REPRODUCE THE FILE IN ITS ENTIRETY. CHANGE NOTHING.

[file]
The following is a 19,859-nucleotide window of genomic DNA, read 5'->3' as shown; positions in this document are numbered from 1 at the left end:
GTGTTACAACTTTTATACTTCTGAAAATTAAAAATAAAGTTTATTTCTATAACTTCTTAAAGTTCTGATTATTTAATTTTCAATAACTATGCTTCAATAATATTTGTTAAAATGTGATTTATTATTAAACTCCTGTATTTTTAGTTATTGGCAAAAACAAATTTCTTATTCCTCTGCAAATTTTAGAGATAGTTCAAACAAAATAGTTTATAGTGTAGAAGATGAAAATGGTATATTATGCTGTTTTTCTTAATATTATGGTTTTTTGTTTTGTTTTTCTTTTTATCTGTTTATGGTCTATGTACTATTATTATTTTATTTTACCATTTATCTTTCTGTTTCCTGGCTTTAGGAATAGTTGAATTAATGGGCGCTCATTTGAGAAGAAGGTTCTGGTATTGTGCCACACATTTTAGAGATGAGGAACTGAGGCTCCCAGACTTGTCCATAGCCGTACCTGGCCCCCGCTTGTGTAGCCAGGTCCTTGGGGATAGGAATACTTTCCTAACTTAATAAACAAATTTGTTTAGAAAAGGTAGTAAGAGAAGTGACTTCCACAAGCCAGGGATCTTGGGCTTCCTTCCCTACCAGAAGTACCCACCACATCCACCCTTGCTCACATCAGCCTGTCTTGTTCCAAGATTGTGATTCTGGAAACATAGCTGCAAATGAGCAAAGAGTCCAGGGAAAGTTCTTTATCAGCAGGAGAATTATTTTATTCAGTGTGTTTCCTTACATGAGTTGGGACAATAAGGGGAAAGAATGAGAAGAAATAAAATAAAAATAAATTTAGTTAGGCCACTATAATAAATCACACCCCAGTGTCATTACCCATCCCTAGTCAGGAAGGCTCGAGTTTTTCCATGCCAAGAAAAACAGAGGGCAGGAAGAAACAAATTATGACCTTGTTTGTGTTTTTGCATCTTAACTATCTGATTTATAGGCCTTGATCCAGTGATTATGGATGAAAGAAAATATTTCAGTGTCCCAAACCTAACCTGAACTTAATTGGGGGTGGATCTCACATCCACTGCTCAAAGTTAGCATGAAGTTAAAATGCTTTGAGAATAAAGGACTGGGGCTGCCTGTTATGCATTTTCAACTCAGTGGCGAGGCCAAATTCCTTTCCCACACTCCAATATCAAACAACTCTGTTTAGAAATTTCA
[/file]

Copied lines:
The following is a 19,859-nucleotide window of genomic DNA, read 5'->3' as shown; positions in this document are numbered from 1 at the left end:
GTGTTACAACTTTTATACTTCTGAAAATTAAAAATAAAGTTTATTTCTATAACTTCTTAAAGTTCTGATTATTTAATTTTCAATAACTATGCTTCAATAATATTTGTTAAAATGTGATTTATTATTAAACTCCTGTATTTTTAGTTATTGGCAAAAACAAATTTCTTATTCCTCTGCAAATTTTAGAGATAGTTCAAACAAAATAGTTTATAGTGTAGAAGATGAAAATGGTATATTATGCTGTTTTTCTTAATATTATGGTTTTTTGTTTTGTTTTTCTTTTTATCTGTTTATGGTCTATGTACTATTATTATTTTATTTTACCATTTATCTTTCTGTTTCCTGGCTTTAGGAATAGTTGAATTAATGGGCGCTCATTTGAGAAGAAGGTTCTGGTATTGTGCCACACATTTTAGAGATGAGGAACTGAGGCTCCCAGACTTGTCCATAGCCGTACCTGGCCCCCGCTTGTGTAGCCAGGTCCTTGGGGATAGGAATACTTTCCTAACTTAATAAACAAATTTGTTTAGAAAAGGTAGTAAGAGAAGTGACTTCCACAAGCCAGGGATCTTGGGCTTCCTTCCCTACCAGAAGTACCCACCACATCCACCCTTGCTCACATCAGCCTGTCTTGTTCCAAGATTGTGATTCTGGAAACATAGCTGCAAATGAGCAAAGAGTCCAGGGAAAGTTCTTTATCAGCAGGAGAATTATTTTATTCAGTGTGTTTCCTTACATGAGTTGGGACAATAAGGGGAAAGAATGAGAAGAAATAAAATAAAAATAAATTTAGTTAGGCCACTATAATAAATCACACCCCAGTGTCATTACCCATCCCTAGTCAGGAAGGCTCGAGTTTTTCCATGCCAAGAAAAACAGAGGGCAGGAAGAAACAAATTATGACCTTGTTTGTGTTTTTGCATCTTAACTATCTGATTTATAGGCCTTGATCCAGTGATTATGGATGAAAGAAAATATTTCAGTGTCCCAAACCTAACCTGAACTTAATTGGGGGTGGATCTCACATCCACTGCTCAAAGTTAGCATGAAGTTAAAATGCTTTGAGAATAAAGGACTGGGGCTGCCTGTTATGCATTTTCAACTCAGTGGCGAGGCCAAATTCCTTTCCCACACTCCAATATCAAACAACTCTGTTTAGAAATTTCA